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Dr John Hawkins

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Posted on 2006/12/22 17:35:23 (December 2006).

[Tuesday 12th December]
My manager was over from the US for a very short trip, along with fellow Englishman Tim who was staying the whole week. So the daytime at work was the usual round of meetings, also with a big team lunch in the middle of the day.

As tonight was my boss's last night in Tokyo, and Tim was keen to see a more traditional side of Japan, we had decided a trip to Asakusa was in order.

Originally I'd planned a visit to the famous temple in Asakusa (Sensoji) followed by some Denki-Buran in Kamiya Bar, then a Super Dry at the bar at the top of the Asahi world HQ, and then finishing up with a meal at Kobayashi-san's (Tanaka-san's friend) restaurant.

The first part of the evening wasn't a huge success though, Sensoji seems to be almost deserted at nighttime, and though I'm suprised to hear myself say it, somehow it loses its charm without all the tourists and the shops and everything. After this another disappointment as it seems Kamiya Bar is closed on Tuesdays.

From then on though things went a bit more smoothly - the Asahi HQ bar was open as usual (although we were basically the only customers), and the golden turd produced the expected level of mirth among our guests.

After this we then headed on to Kobayashi-san's restaurant, which, incidentally, was recently featured on TV. It is in a district of Asakusa famous for having lots of Ryoutei - traditional (and very expensive) Japanese restaurants, complete with Geisha and everything. Kobayashi-san's restaurant, whilst not a full blown Ryoutei, is very traditional and does get the occasional passing Geisha as customers (I think they go there at the end of their shift or something).

Whilst there were no Geisha in the restaurant itself tonight (there were on my previous visit), I was pleased at least that my guests did see a few milling around outside - so another item checked on the foreign tourist's check list of traditional Japanese things.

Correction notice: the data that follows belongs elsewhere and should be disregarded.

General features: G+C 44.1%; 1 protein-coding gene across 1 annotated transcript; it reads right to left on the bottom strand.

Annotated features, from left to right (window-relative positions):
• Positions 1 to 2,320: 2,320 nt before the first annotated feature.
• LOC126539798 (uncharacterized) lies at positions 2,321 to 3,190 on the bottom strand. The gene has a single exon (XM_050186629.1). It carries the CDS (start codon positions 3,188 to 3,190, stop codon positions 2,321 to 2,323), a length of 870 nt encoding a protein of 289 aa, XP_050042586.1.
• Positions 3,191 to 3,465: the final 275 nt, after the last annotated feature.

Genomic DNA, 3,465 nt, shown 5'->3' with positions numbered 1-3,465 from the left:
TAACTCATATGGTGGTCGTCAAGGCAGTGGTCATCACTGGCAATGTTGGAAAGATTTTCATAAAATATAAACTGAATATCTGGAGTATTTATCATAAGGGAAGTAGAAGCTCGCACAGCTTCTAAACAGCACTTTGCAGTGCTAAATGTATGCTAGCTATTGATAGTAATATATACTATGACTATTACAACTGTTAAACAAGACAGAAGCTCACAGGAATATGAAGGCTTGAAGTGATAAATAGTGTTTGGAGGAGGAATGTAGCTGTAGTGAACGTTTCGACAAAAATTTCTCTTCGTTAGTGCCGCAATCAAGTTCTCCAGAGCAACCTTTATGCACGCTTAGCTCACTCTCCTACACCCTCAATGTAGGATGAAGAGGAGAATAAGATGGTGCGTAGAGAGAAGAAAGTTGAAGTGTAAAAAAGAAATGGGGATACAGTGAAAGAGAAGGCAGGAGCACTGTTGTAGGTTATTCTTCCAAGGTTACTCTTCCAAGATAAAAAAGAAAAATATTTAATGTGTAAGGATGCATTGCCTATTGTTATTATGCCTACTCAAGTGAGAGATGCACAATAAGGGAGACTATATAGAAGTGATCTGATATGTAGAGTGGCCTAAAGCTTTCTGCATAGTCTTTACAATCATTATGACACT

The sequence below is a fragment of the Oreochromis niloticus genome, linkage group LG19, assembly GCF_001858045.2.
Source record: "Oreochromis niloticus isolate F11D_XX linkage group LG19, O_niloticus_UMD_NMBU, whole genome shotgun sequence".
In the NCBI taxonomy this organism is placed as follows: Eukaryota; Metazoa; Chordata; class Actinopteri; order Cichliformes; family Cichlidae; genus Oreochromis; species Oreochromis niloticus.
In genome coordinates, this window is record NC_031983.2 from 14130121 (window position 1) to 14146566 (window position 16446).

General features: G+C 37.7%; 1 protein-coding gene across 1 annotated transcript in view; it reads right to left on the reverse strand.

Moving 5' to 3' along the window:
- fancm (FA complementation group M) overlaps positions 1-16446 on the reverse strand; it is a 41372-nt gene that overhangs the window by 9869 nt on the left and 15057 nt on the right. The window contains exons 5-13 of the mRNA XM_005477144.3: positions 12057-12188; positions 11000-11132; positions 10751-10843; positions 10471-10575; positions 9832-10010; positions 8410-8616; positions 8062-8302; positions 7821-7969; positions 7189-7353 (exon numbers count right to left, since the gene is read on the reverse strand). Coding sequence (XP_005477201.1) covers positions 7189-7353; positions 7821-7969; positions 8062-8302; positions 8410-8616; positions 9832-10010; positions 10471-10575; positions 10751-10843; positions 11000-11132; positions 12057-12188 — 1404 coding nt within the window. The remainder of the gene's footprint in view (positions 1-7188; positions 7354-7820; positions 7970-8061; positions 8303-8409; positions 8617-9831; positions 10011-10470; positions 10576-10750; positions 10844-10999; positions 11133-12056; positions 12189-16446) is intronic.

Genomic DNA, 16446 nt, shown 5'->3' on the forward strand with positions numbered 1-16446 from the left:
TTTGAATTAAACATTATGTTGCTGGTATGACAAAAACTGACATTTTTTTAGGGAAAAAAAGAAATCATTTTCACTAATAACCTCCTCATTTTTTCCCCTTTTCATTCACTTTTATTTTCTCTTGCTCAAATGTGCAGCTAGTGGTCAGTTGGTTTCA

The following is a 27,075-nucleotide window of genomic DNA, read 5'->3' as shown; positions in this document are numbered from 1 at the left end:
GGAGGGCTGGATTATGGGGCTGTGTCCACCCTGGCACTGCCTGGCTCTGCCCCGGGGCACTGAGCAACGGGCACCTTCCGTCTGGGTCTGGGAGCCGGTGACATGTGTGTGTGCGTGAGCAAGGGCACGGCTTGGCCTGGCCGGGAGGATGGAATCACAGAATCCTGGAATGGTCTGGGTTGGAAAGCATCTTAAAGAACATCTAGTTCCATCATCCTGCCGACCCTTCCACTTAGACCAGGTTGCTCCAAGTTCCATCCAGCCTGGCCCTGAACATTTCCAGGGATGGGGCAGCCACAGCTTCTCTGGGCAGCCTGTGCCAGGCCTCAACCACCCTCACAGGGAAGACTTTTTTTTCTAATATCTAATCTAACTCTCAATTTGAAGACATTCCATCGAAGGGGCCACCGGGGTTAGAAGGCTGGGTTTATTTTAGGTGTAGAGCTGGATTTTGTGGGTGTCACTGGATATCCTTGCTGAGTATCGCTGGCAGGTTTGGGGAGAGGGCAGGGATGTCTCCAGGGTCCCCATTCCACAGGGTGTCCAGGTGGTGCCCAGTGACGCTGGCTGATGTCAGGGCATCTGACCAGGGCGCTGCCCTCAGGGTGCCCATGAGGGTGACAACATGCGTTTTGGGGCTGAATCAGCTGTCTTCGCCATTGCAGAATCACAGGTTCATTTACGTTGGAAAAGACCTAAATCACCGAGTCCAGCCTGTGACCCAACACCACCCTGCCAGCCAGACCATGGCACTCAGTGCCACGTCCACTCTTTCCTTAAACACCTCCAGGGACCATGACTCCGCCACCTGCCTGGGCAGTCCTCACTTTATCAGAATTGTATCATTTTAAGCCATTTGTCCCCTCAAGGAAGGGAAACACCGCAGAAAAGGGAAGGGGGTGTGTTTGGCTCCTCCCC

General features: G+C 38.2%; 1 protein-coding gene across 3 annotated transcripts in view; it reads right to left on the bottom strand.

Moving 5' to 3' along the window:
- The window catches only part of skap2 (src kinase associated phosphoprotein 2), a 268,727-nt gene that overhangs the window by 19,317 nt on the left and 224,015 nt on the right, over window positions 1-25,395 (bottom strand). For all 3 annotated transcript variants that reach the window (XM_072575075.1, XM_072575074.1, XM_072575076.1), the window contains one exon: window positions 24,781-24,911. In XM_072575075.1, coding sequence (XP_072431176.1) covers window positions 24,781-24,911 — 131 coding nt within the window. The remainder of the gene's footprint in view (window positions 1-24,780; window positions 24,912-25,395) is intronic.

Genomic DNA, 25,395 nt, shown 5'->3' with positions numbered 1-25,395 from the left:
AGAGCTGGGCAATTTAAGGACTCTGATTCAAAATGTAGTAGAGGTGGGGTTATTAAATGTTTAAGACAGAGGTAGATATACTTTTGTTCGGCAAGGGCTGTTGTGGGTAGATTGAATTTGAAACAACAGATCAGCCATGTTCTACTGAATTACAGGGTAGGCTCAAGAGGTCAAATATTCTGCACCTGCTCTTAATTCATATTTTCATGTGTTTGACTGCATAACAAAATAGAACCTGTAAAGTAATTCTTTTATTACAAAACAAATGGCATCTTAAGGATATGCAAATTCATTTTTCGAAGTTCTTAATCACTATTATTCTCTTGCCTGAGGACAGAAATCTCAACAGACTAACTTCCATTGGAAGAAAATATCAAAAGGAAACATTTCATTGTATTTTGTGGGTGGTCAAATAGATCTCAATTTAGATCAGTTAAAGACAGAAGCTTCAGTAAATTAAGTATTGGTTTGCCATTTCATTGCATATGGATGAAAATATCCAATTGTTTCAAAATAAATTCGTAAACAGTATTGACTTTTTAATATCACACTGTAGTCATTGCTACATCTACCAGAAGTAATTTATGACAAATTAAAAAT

Whilst the majority of our group headed home after leaving Kobayashi-san's restaurant, me, Tim and the boss decided instead to make one final stop off in Shinjuku. My boss has a favourite karaoke bar in Shinjuku, to which we've often been, and this was probably going to be the last time we'd go together. So we rattled off all the old standards - Piano Man, that song by the Proclaimers, and so on.

It turned into something of a late one for a school night, I think we left the bar around 3AM, and walked back to the hotel where Tim and my manager were staying. As the boss would be flying back the next morning, we said our goodbyes in the hotel lobby, and it was oddly a slightly emotional incident. For all the woes of this job, I'd actually got on really well with my manager, we'd had lots of long meandering chats about life, the universe and everything, and I was genuinely quite sad to see that come to an end.

I got a taxi back home from there, but unusually I didn't go through the usual routine of trying to practice my Japanese with the taxi driver. Maybe it was because I'd been picked up at a big international hotel, I don't know, but I'd just decided for once I wanted to pretend I could only speak English.

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